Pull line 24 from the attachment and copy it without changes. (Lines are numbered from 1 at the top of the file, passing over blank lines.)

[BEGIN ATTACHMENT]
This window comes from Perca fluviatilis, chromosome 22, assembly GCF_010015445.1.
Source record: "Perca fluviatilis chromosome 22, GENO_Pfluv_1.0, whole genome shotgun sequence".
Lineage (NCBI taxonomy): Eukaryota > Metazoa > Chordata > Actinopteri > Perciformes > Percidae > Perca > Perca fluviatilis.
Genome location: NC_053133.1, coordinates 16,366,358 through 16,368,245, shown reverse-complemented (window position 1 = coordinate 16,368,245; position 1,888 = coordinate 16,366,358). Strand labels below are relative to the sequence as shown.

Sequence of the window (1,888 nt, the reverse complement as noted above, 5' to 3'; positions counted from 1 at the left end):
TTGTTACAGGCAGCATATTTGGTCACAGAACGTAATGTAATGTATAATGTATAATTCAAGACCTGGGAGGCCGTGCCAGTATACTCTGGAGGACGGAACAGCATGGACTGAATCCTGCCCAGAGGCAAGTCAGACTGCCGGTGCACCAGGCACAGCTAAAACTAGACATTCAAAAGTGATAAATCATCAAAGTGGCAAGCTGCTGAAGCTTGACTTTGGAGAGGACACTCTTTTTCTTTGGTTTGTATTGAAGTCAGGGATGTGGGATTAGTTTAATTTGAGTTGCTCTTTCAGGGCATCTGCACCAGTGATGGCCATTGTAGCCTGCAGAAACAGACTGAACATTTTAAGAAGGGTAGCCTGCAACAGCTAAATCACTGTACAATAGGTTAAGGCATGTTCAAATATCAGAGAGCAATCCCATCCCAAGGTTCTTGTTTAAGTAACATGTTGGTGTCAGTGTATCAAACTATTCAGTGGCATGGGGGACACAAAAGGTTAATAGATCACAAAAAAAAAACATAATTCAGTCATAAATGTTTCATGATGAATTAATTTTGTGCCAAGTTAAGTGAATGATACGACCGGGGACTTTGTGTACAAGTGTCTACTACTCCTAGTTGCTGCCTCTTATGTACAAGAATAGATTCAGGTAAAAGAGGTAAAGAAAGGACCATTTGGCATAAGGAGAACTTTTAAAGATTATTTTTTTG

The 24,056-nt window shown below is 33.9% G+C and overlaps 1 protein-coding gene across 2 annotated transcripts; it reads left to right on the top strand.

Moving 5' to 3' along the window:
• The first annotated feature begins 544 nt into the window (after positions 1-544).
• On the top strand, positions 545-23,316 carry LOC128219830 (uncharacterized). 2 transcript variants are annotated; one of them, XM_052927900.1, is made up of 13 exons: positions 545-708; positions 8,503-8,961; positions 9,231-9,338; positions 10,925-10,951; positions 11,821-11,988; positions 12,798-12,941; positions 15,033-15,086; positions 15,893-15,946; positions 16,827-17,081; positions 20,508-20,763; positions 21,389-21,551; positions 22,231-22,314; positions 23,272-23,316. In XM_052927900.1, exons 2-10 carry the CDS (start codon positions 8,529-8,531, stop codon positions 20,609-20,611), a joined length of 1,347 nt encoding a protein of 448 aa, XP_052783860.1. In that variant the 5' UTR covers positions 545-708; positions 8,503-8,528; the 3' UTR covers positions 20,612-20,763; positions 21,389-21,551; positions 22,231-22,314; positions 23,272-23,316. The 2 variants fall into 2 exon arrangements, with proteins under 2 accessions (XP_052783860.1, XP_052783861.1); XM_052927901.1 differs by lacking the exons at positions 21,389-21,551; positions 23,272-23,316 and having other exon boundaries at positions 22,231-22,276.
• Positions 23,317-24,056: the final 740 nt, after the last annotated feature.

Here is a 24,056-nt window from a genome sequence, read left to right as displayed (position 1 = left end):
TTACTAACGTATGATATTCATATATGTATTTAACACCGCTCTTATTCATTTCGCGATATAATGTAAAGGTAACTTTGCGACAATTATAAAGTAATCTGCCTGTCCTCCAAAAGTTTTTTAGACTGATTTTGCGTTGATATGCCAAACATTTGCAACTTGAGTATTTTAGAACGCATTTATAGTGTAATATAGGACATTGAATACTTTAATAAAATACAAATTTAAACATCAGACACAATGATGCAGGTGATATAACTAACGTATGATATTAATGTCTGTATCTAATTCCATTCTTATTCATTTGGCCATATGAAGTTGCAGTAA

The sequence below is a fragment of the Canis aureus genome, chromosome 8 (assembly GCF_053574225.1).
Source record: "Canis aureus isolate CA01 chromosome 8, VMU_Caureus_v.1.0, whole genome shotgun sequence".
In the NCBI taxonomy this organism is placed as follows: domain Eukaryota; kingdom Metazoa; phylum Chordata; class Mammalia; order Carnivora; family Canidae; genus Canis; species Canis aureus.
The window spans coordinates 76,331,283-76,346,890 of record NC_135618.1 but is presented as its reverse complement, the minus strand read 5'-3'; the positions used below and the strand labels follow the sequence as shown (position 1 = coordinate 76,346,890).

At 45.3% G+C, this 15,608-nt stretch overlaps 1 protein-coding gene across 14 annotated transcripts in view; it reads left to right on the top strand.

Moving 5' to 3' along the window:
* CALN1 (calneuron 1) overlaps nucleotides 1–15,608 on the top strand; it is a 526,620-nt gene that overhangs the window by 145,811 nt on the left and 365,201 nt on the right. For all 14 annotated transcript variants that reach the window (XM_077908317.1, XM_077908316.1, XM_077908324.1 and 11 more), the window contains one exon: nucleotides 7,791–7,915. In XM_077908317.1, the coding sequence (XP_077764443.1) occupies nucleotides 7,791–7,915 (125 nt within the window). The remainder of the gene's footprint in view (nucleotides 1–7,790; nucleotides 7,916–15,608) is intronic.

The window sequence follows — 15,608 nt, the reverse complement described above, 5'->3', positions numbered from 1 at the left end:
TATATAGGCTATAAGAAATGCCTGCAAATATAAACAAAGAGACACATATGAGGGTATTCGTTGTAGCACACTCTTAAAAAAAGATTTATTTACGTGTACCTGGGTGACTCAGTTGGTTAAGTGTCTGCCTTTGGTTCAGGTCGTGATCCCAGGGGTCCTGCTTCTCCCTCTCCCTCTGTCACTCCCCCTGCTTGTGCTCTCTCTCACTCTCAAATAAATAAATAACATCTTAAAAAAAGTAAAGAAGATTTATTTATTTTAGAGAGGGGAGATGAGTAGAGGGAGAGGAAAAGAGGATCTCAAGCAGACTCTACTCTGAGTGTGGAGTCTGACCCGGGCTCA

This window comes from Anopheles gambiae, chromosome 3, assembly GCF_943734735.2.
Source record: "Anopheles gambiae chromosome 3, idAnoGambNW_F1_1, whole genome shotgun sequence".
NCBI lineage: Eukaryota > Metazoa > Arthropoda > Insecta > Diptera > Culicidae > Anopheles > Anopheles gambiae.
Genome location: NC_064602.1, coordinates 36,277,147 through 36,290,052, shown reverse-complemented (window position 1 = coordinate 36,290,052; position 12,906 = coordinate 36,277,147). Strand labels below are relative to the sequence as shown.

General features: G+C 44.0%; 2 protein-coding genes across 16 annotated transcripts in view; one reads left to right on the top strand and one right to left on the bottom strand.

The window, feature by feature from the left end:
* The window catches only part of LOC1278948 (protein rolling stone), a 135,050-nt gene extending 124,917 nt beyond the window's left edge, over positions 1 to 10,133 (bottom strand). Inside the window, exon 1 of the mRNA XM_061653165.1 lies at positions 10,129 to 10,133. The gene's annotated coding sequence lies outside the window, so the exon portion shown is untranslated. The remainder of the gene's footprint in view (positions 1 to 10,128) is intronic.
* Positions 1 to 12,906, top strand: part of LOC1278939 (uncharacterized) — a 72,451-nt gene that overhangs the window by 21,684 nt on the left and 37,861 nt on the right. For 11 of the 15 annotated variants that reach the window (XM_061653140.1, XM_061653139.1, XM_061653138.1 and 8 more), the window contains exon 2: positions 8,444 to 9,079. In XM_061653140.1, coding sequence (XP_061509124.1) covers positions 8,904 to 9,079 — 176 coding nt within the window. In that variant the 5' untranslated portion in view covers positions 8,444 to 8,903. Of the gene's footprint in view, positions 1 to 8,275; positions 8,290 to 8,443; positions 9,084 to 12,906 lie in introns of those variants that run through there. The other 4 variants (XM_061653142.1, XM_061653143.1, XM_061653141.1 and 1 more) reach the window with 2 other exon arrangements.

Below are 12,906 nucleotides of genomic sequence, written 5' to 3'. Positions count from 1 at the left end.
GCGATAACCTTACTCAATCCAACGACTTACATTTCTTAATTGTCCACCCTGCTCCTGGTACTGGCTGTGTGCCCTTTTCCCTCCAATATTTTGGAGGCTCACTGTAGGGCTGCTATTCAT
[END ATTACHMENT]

Source record: "Anopheles gambiae chromosome 3, idAnoGambNW_F1_1, whole genome shotgun sequence".